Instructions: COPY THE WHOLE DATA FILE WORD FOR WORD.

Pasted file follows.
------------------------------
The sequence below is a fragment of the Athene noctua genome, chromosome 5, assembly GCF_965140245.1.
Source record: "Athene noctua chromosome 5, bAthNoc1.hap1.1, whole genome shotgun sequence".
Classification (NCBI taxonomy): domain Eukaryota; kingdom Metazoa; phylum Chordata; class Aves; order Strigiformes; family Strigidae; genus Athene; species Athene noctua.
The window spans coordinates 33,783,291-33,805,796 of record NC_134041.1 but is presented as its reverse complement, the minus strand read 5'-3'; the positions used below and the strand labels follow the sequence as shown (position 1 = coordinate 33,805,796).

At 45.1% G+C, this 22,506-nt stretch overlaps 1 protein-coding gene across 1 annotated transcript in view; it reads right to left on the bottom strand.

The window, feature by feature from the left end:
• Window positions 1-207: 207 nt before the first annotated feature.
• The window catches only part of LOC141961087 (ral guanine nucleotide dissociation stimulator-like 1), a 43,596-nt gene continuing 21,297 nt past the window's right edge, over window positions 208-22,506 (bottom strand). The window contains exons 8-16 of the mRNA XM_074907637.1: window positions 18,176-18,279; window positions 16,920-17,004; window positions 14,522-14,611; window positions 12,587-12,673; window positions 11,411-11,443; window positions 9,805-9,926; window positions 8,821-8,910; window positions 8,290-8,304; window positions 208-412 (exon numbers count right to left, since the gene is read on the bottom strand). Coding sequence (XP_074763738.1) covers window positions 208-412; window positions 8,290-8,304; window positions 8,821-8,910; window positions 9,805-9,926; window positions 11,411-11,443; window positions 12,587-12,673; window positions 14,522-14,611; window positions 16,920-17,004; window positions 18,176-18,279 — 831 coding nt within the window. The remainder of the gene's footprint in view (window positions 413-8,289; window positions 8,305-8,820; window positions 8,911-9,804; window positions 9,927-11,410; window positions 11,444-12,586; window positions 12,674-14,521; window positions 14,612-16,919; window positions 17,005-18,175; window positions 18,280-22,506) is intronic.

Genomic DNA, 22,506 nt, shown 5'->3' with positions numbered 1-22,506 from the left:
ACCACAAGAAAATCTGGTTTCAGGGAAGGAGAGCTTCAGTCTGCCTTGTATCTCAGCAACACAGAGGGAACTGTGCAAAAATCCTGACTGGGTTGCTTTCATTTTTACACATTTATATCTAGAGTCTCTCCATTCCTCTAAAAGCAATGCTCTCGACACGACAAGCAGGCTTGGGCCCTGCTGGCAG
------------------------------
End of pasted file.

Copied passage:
The sequence below is a fragment of the Athene noctua genome, chromosome 5, assembly GCF_965140245.1.
Source record: "Athene noctua chromosome 5, bAthNoc1.hap1.1, whole genome shotgun sequence".
Classification (NCBI taxonomy): domain Eukaryota; kingdom Metazoa; phylum Chordata; class Aves; order Strigiformes; family Strigidae; genus Athene; species Athene noctua.
The window spans coordinates 33,783,291-33,805,796 of record NC_134041.1 but is presented as its reverse complement, the minus strand read 5'-3'; the positions used below and the strand labels follow the sequence as shown (position 1 = coordinate 33,805,796).

At 45.1% G+C, this 22,506-nt stretch overlaps 1 protein-coding gene across 1 annotated transcript in view; it reads right to left on the bottom strand.

The window, feature by feature from the left end:
• Window positions 1-207: 207 nt before the first annotated feature.
• The window catches only part of LOC141961087 (ral guanine nucleotide dissociation stimulator-like 1), a 43,596-nt gene continuing 21,297 nt past the window's right edge, over window positions 208-22,506 (bottom strand). The window contains exons 8-16 of the mRNA XM_074907637.1: window positions 18,176-18,279; window positions 16,920-17,004; window positions 14,522-14,611; window positions 12,587-12,673; window positions 11,411-11,443; window positions 9,805-9,926; window positions 8,821-8,910; window positions 8,290-8,304; window positions 208-412 (exon numbers count right to left, since the gene is read on the bottom strand). Coding sequence (XP_074763738.1) covers window positions 208-412; window positions 8,290-8,304; window positions 8,821-8,910; window positions 9,805-9,926; window positions 11,411-11,443; window positions 12,587-12,673; window positions 14,522-14,611; window positions 16,920-17,004; window positions 18,176-18,279 — 831 coding nt within the window. The remainder of the gene's footprint in view (window positions 413-8,289; window positions 8,305-8,820; window positions 8,911-9,804; window positions 9,927-11,410; window positions 11,444-12,586; window positions 12,674-14,521; window positions 14,612-16,919; window positions 17,005-18,175; window positions 18,280-22,506) is intronic.

Genomic DNA, 22,506 nt, shown 5'->3' with positions numbered 1-22,506 from the left:
ACCACAAGAAAATCTGGTTTCAGGGAAGGAGAGCTTCAGTCTGCCTTGTATCTCAGCAACACAGAGGGAACTGTGCAAAAATCCTGACTGGGTTGCTTTCATTTTTACACATTTATATCTAGAGTCTCTCCATTCCTCTAAAAGCAATGCTCTCGACACGACAAGCAGGCTTGGGCCCTGCTGGCAG